However, both Ricciardo and Bottas are likely thought to have had better seasons – Ricciardo has the aforementioned wins (at China and Monaco) and the only thing that has kept Bottas from the top step of the podium is a string of horrendous luck.

However, Raikkonen, to his credit, has picked up the pieces whenever others around him have faltered, and he has six podium finishes through 10 races.

However, in order to fully silence any critics, and maybe even keep his Ferrari drive, Raikkonen would do well to get a win in 2018.


  • The driver challenging Raikkonen’s position within Ferrari is Sauber’s Charles Leclerc. The Ferrari junior driver has five points finishes, and that could have been six if not for a pit stop error at Silverstone that caused him to leave his pit stall with a loose wheel – it forced him to retire. Leclerc’s star is on the rise, and he could shine again in Germany.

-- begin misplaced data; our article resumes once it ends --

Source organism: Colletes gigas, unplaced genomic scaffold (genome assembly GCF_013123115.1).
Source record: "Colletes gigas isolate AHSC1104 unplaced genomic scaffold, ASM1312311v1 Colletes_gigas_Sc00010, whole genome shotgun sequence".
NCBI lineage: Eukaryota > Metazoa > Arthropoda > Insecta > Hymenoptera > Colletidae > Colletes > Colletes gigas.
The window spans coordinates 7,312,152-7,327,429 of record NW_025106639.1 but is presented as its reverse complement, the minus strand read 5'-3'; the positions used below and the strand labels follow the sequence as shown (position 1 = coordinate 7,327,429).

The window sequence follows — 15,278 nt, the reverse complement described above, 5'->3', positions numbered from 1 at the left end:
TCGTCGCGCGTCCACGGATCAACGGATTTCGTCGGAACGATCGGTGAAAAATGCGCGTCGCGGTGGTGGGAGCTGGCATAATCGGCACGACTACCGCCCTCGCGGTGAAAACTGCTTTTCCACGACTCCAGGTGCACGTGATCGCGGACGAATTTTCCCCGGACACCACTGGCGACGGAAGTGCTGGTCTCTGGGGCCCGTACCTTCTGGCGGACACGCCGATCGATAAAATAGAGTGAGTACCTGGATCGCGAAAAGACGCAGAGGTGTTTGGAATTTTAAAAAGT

• Nico Hulkenberg is the “other” German driver on the grid. And though he has a 24 Hours of Le Mans win to his name, he is yet to finish on the podium in an F1 race. The Renault package may not be a podium threat in usual circumstances, but if he stays clean and others falter, he could sneak in there…and doing so in his home race would make that overdue podium even sweeter.
  • After a pair of eighth place finishes, Fernando Alonso has helped McLaren at least stop the bleeding after a dismal stretch of races from Monaco through France in which the team scored zero points. However, the team still has a long way to go, and Germany could be another weekend of struggles.